I actually feel very passionately about this and would be more than happy to answer your question in a debate. I have plans tonight, but I can have the challenge out to you by morning.
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Brendan21
Posts: 294
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9/11/2010 5:45:03 PM
Posted: 6 years ago
At 9/11/2010 5:43:58 PM, Volkov wrote:
At 9/11/2010 5:42:22 PM, theLwerd wrote:
Alright Volkov, let's debate it.

Alright, but lets not make it a huge mega-debate that will be noted in the pages of history, I've got quite a bit on my plate for the next week.

Looking forward to reading both of your arguments.
Danielle
Posts: 21,330
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9/11/2010 5:45:33 PM
Posted: 6 years ago
Lol, of course. I will send you the challenge to accept but I won't write it til tomorrow, at least, and it'll be the standard length.
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Volkov
Posts: 9,765
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9/11/2010 5:47:21 PM
Posted: 6 years ago
At 9/11/2010 5:42:54 PM, theLwerd wrote:
"Recording interaction with police officers should not be against the law."

I'll be PRO.

Ah, see, I never said it shouldn't be legal - I just disagree with the notion that recording officers, like recording citizens, is necessarily a good idea especially given the contexts that our media-driven culture build around it.

How about, "Recording non-abusive interactions with the police does more harm than good," or something sort of similar but worded differently.
I-am-a-panda
Posts: 15,380
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9/11/2010 5:47:44 PM
Posted: 6 years ago
At 9/11/2010 5:43:54 PM, Brendan21 wrote:
At 9/11/2010 5:40:01 PM, I-am-a-panda wrote:
At 9/11/2010 5:38:48 PM, Brendan21 wrote:
At 9/11/2010 5:35:23 PM, I-am-a-panda wrote:
At 9/11/2010 5:34:16 PM, Brendan21 wrote:
At 9/11/2010 5:08:02 PM, I-am-a-panda wrote:
At 9/11/2010 5:05:59 PM, theLwerd wrote:
At 9/11/2010 5:00:01 PM, I-am-a-panda wrote:
The only consideration I have here is that there is a pretty substantial minority of police officers who aren't viscous who don't want to be lumped with these other officers, and thus don't want to be filmed wearing an officers uniform.

I don't want to be recorded in a lot of places, but I am...

And you think police officers want to be?

Probably not, but we have the right to tape them none-the-less. Stores record us when we go inside to make sure we don't break any laws, and its the same principle when people are recording the police.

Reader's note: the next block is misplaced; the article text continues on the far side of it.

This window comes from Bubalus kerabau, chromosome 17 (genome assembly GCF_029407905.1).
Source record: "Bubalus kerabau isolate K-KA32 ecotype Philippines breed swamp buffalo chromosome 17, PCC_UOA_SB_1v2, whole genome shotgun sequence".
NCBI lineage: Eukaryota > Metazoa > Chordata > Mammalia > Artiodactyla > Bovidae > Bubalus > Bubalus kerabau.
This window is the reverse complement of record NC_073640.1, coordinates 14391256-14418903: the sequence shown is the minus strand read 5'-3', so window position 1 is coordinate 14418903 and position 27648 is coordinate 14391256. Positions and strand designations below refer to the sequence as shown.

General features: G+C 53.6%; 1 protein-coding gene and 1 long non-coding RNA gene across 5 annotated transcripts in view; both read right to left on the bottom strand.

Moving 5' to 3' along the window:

That's the stores private property. CCTV records both police officers and citizens indiscriminately.

True, but people who are recording their own arrests are generally doing it for their best interests. They want to make sure if the cop does something legal, they will have it on tape. All the cops have to do is not break the law, and there is no problem.

And if the police officer doesn't want to be on tape, which he has every right to request?

Too bad? Thats like me asking a store turn off their security cameras when I enter it. I have to right to ask, and they have the right to say "Too freaking bad, you shop lifter."

Different circumstances. When in the shop you're on someone elses properties and different rules apply. They have every right to record you as a precondition to you using their store.

However, unless you're gonna argue no-one has the right to privacy, i.e. not be filmed on the street, police officers have the right to not be filmed, and should such a request not be adhered to, like all good citizens, demand the footage be deleted.
Pizza. I have enormous respect for Pizza.
Mirza
Posts: 16,992
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9/11/2010 5:48:40 PM
Posted: 6 years ago
At 9/11/2010 5:47:48 PM, Brendan21 wrote:
Funny how Cop cars have cameras anyways. Double Standards much?
Because they want to spot crime and have evidence for it.
Volkov
Posts: 9,765
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9/11/2010 5:49:17 PM
Posted: 6 years ago
At 9/11/2010 5:47:48 PM, Brendan21 wrote:
Funny how Cop cars have cameras anyways. Double Standards much?

Bit different, dude. The video cops have is to be used only for investigative and judicial purposes. That's not the case with video shot by the average Joe.
studentathletechristian8
Posts: 5,810
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9/11/2010 5:50:14 PM
Posted: 6 years ago
At 9/11/2010 5:49:17 PM, Volkov wrote:
At 9/11/2010 5:47:48 PM, Brendan21 wrote:
Funny how Cop cars have cameras anyways. Double Standards much?

Bit different, dude. The video cops have is to be used only for investigative and judicial purposes. That's not the case with video shot by the average Joe.

Sure about that, Volkov?